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Jackie MacMullan

Voters take us inside the ballot balks

Email|Print| Text size + By Jackie MacMullan
Globe Columnist / November 14, 2007

Repeat after me: It's a regular-season award. A regular-season award. A regular-season award.

If the Cy Young voters considered playoff results, Red Sox ace Josh Beckett would have been a landslide winner. But the ballots are collected when the regular season is done, and Beckett was relegated to runner-up status yesterday behind C.C. Sabathia, the meaty Cleveland lefthander who coughed up two games against Boston and Beckett in the American League Championship Series, but who went 19-7, pitched a league-leading 241 innings, and struck out 209 batters en route to helping the Indians win 96 games.

After watching Sabathia implode twice in the postseason, you can't think of him as the top pitcher in the American League, but, without the benefit of playoff hindsight, he garnered 19 first-place votes and a total of 119 points. Beckett was second with 8 first-place votes and a total of 86 points.

Two writers - Mark Feinsand of the New York Daily News and Jorge Ortiz of USA Today - left Beckett off their three-man ballot. Each of them voted Sabathia first, Cleveland teammate Fausto Carmona second, and Angels pitcher John Lackey third. One writer, Kevin Sherrington of the Dallas Morning News, left Sabathia off his ballot, voting Beckett first, Carmona second, and Minnesota's Johan Santana third.

The gap between Sabathia and Beckett was mildly surprising, but in speaking with some of the 28 voters, since the two pitchers' ERAs were so similar (3.27 for Beckett and 3.21 for Sabathia), there were two major factors that tipped the scales in the Cleveland ace's favor: innings pitched and quality starts.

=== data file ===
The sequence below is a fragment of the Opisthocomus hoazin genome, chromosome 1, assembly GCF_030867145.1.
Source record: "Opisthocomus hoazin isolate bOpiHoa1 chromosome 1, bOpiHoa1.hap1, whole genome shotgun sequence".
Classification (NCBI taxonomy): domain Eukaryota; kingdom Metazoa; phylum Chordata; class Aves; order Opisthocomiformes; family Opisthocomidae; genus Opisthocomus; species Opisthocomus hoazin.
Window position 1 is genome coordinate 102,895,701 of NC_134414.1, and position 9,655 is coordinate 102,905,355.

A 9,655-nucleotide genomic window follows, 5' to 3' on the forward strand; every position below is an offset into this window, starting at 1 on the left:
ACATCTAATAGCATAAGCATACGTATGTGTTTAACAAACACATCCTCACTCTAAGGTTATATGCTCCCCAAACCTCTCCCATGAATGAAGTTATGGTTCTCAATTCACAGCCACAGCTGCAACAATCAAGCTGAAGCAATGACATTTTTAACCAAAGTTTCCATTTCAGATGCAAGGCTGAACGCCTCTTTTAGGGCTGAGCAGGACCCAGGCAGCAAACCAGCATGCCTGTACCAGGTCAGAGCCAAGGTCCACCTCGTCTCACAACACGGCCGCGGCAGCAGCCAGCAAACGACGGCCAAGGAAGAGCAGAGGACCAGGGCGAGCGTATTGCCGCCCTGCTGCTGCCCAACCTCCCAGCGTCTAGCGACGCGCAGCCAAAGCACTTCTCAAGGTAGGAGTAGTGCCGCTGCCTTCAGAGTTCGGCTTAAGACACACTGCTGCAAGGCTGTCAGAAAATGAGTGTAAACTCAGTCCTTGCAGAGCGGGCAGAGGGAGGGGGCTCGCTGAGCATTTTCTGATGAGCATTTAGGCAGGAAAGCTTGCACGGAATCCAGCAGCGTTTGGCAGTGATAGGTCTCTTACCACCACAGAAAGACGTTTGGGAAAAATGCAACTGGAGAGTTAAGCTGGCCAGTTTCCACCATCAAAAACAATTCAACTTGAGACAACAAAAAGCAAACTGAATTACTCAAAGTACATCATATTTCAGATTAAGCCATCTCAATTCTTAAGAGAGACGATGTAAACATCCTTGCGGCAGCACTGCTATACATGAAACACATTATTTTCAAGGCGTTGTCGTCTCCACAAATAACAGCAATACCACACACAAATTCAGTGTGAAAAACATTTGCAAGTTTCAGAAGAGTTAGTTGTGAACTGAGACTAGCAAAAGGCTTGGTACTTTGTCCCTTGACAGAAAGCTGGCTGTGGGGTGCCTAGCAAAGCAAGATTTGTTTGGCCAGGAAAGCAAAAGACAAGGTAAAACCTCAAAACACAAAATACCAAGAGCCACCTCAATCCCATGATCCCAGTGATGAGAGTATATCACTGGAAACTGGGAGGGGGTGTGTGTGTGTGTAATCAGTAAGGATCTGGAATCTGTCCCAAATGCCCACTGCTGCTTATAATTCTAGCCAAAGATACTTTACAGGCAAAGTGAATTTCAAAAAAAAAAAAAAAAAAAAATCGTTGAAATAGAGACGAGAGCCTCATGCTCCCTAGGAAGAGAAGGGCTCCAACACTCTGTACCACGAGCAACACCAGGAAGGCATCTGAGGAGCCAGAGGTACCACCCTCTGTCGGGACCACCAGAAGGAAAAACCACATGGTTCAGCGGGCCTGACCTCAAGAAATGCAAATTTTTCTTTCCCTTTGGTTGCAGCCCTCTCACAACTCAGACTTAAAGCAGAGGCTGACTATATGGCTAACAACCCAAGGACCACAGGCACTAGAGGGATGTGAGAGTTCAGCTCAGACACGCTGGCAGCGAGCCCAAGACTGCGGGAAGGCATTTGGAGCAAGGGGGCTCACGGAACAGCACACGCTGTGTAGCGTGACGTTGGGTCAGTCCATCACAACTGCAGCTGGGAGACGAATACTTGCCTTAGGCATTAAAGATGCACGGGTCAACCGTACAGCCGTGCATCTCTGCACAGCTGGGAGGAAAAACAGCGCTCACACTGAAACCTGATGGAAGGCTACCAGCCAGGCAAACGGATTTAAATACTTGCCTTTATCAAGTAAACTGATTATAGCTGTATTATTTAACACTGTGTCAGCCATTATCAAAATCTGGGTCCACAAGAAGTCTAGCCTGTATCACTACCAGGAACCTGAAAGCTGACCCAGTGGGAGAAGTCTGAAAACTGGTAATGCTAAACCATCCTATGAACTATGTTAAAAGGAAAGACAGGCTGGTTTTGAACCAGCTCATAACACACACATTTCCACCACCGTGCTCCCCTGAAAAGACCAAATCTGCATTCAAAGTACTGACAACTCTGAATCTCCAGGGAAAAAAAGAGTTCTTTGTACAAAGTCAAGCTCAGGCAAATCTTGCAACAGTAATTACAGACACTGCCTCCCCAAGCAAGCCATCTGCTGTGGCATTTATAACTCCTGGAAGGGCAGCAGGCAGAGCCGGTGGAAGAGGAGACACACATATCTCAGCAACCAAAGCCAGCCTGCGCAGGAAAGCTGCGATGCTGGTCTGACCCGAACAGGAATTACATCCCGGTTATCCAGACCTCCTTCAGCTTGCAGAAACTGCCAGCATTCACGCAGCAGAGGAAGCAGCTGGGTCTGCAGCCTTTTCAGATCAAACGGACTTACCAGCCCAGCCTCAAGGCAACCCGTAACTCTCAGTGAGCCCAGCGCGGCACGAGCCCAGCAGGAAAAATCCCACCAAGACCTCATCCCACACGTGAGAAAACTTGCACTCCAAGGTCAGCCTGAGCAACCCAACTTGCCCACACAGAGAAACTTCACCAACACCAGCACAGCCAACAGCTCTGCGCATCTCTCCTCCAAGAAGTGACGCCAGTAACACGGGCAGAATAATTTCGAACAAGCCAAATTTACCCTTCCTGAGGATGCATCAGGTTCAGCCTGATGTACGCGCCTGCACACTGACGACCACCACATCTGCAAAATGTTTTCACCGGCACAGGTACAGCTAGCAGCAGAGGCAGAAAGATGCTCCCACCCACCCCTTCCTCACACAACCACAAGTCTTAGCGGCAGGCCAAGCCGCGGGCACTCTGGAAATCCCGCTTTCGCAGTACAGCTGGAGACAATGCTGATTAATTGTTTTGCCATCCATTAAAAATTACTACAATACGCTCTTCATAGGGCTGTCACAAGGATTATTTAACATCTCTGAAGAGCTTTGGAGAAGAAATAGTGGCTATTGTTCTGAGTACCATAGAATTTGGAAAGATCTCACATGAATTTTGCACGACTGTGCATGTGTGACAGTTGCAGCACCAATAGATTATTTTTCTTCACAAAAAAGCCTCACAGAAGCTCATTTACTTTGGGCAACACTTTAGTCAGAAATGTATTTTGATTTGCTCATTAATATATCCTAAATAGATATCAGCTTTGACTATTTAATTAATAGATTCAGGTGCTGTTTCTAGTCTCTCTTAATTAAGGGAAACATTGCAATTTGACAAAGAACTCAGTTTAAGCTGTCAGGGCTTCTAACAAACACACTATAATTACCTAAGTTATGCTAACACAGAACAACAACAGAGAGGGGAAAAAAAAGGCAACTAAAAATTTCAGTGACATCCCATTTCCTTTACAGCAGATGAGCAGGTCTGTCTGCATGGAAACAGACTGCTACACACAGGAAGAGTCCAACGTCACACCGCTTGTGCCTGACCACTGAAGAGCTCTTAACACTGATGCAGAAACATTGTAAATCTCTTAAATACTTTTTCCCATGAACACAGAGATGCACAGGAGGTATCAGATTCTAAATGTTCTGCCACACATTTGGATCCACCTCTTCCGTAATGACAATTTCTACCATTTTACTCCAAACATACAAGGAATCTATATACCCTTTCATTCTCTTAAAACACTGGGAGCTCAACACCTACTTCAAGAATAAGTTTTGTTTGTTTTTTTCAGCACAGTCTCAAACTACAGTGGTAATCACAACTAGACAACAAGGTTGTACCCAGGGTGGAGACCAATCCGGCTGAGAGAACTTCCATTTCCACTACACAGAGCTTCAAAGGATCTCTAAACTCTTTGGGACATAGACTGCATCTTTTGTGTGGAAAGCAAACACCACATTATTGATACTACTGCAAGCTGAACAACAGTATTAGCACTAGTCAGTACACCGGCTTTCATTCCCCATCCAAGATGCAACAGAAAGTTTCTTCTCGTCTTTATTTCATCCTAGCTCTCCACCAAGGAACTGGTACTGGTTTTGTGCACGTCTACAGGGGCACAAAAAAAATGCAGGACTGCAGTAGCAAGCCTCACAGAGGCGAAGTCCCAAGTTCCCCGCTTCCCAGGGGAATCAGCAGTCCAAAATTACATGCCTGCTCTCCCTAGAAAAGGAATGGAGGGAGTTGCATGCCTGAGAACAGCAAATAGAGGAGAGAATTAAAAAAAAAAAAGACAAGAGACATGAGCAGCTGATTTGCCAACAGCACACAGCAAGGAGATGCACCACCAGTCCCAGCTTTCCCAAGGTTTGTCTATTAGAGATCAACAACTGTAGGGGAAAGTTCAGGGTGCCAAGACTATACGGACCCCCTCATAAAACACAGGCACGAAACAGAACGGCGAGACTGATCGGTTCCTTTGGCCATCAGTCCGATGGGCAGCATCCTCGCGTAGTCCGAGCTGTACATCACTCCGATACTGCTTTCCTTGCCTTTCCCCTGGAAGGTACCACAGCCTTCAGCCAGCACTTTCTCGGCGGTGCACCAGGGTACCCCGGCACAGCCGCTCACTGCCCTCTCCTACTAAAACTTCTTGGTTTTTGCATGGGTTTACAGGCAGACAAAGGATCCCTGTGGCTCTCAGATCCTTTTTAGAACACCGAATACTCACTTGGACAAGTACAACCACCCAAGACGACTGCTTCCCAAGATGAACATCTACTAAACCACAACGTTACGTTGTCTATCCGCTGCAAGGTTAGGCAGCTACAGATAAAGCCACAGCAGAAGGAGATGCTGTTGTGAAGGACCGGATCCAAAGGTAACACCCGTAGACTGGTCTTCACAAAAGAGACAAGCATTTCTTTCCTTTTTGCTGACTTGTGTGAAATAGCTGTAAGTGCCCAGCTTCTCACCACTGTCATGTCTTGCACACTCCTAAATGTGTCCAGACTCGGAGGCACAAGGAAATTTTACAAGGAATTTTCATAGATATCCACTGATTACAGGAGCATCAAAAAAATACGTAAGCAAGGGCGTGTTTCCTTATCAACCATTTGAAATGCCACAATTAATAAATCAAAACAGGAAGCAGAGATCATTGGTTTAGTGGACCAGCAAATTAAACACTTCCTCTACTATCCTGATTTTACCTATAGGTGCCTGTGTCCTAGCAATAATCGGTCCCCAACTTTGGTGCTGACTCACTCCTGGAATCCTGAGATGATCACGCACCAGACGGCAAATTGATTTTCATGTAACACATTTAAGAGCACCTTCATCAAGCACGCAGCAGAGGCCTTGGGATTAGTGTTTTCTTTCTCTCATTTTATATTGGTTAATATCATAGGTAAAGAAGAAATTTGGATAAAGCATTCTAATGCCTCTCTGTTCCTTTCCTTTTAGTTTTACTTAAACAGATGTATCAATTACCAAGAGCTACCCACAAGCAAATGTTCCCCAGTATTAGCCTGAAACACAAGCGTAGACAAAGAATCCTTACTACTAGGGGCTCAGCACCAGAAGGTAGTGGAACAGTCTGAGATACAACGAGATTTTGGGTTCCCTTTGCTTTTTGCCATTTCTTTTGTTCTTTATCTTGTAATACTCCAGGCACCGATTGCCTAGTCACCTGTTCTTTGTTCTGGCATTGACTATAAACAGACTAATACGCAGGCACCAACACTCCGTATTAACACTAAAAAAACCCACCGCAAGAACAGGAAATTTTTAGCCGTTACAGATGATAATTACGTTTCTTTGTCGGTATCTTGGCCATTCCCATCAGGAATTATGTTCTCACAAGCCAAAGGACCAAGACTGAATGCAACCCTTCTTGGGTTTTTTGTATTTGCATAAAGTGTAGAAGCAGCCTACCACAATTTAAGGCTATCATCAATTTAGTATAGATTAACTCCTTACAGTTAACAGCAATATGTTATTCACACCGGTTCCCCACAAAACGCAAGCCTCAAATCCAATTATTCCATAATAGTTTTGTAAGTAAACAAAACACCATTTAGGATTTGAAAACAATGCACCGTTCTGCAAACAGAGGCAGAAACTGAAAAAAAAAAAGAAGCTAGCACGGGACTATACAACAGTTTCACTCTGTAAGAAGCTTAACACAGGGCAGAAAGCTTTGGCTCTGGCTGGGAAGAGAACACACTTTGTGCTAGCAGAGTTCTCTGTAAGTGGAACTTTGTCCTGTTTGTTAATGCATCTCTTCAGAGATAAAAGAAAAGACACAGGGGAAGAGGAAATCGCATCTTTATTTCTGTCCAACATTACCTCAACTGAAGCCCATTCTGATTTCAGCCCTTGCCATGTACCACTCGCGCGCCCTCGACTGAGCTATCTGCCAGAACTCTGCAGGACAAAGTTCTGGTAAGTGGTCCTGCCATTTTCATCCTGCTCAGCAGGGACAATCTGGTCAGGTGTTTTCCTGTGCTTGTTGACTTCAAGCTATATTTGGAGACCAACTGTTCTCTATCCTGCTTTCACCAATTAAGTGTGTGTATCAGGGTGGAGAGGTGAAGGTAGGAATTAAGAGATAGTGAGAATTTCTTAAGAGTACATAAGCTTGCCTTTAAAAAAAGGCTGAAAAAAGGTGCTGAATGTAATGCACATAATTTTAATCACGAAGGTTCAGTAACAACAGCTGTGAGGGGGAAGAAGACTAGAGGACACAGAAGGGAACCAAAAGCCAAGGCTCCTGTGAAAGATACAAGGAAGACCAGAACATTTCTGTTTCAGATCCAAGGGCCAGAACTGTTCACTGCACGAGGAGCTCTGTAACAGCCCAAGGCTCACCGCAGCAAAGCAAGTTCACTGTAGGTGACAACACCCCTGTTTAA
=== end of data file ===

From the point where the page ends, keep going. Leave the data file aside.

Sabathia pitched 241 innings to Beckett's 200 2/3, and had 25 quality starts (at least six innings, three runs or fewer) to Beckett's 20. Both Carmona (26) and Lackey (24) had more quality starts than Beckett. In fact, 11 other AL pitchers did.

"I know there are people up there wanting to know why the guy in New York left Beckett off the ballot," said Feinsand. "The numbers that jumped out at me with Sabathia was his innings pitched, and the quality starts. He beat Santana three times in a year, and his ERA was actually a little lower than Beckett's."

You can be sure Red Sox Nation wants no part of this quality start nonsense. They know they watched the best pitcher in baseball this season. Beckett was the first 20-game winner in two years, reinventing himself after a tepid 2006 in which he went 16-11 with a 5.01 ERA, 74 walks, and 36 home runs surrendered. Beckett pared that to 40 walks and 17 home runs this season.

He was the indisputable stopper on a team that threatened to stumble to the finish line. Beckett was 4-1 with a 3.18 ERA in September. He pitched for a team that moved into first place on April 18 and stayed there for the remainder of the season.

In retrospect, the Sox' front-running status may have hurt their righthander. He did not have to submit a dramatic, one-game playoff win over the Yankees to squeeze his team into the postseason. He did not have to flummox Detroit in a pennant race, as Sabathia and Carmona did.

Feinsand and Ortiz both indicated that Boston's superior lineup swayed their thinking to a degree. Each felt the other three pitchers had less support from their clubs.

"When I looked at the Indians, I didn't believe they were as good as their record indicated, and the guys who should get the credit for their success are Sabathia and Carmona," Feinsand said. "Lackey accomplished what he did with very little run support. When you look at the Red Sox, they have much more talent up and down their lineup."